C-section can increase risk of infection: studyhttps://indianexpress.com/article/news-archive/print/csection-can-increase-risk-of-infection-study/

C-section can increase risk of infection: study

Obese women or those with diabetes were more likely to suffer from infections after a C-section.

Caesarean operations can carry a high risk as every one in ten women especially those who are obese or diabetic develop an infection after the procedure,a new study has claimed.

Researchers from the Health Protection Agency (HPA) and Imperial College London found that C-section results in infections for one in ten women with many needing to stay longer in hospital for treatment.

Not only are these complications distressing for the mother,researchers warned,they also disrupt her ability to care for her baby.

The researchers studied 4,107 women who had undergone the operation in 14 National Health Service(NHS)trusts between April and September 2009.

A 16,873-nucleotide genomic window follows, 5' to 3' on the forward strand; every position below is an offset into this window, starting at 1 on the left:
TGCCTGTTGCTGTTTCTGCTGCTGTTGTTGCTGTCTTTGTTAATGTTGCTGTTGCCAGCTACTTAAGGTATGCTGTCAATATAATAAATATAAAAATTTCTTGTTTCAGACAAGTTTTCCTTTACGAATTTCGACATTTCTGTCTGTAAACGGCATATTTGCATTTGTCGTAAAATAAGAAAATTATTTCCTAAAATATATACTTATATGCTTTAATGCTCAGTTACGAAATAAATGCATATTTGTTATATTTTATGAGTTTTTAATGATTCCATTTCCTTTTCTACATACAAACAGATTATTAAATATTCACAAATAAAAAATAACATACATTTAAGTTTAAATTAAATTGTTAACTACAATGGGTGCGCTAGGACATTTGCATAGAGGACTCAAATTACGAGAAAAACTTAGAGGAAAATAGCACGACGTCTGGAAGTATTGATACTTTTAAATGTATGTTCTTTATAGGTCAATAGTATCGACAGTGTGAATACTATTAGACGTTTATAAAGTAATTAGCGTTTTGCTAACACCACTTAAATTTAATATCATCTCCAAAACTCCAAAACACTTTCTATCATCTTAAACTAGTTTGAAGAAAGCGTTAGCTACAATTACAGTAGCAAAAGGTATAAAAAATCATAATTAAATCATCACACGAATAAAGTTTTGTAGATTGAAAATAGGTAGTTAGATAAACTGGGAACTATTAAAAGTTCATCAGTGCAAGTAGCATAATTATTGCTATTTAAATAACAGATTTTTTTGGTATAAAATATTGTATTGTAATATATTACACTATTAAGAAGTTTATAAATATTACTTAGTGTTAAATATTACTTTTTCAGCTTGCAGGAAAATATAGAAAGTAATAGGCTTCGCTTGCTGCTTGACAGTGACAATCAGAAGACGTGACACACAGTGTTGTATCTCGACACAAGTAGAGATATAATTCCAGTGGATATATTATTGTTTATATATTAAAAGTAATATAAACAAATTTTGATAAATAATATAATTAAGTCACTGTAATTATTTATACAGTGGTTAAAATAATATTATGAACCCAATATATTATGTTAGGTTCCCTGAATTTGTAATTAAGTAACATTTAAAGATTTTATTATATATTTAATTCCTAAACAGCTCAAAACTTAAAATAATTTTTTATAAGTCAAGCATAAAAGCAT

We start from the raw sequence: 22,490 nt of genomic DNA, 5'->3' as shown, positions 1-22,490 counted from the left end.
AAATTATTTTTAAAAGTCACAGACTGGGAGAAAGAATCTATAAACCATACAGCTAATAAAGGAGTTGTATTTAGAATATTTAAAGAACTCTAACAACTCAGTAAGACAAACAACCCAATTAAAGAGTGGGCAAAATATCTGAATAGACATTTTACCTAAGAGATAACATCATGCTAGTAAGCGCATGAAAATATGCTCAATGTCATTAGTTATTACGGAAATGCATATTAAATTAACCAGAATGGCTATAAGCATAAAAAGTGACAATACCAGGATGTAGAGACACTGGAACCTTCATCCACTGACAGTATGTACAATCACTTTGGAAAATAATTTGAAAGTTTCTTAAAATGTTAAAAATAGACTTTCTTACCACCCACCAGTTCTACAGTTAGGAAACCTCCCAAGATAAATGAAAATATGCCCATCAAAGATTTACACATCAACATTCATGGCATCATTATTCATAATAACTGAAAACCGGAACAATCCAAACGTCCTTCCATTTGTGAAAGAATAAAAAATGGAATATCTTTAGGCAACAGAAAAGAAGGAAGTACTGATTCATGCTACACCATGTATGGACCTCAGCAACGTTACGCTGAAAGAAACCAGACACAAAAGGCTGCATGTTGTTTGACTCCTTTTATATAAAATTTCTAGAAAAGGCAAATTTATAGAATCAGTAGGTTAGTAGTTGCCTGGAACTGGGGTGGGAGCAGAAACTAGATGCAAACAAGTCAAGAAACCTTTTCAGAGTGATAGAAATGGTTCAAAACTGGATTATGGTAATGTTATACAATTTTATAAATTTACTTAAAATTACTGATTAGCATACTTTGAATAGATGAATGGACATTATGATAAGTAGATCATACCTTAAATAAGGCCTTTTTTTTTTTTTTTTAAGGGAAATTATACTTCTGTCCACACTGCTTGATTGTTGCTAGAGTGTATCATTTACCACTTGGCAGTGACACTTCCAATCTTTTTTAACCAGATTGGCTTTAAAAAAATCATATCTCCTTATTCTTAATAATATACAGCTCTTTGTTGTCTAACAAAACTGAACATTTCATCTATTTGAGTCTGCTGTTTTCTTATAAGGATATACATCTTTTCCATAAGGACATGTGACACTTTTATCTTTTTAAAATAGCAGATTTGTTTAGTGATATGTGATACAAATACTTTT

They found that 394 or 9.6 per cent of the women developed an infection.

Obese women or those with diabetes were more likely to suffer from infections after a C-section,it was found.

“Although most caesarean section wound infections are not serious,they do represent a substantial burden to the health system,given the high number of women undergoing this type of surgery,” Dr Catherine Wloch,from HPA said.

“Minor infections can still result in pain and discomfort for the woman and may spread to affect deeper tissues. The more serious infections will require extended hospital stays or readmission to hospital,” Wloch added.

Last year the NHS relaxed its guidelines to allow women to have planned C-sections if they are particularly anxious about giving birth naturally.

Previously they were only meant to have the operation when it was medically justified.

“There’s a tendency to think that caesareans are completely safe but we’re talking about major surgery. They should only be used when there is a risk of harm to mother or baby with a normal delivery,” Gail Johnson from Royal College of Midwives,said.

“It impacts a woman’s overall recovery and it may also impact on future pregnancies,” Johnson added.

The study was published in Journal of Obstetrics and Gynaecology.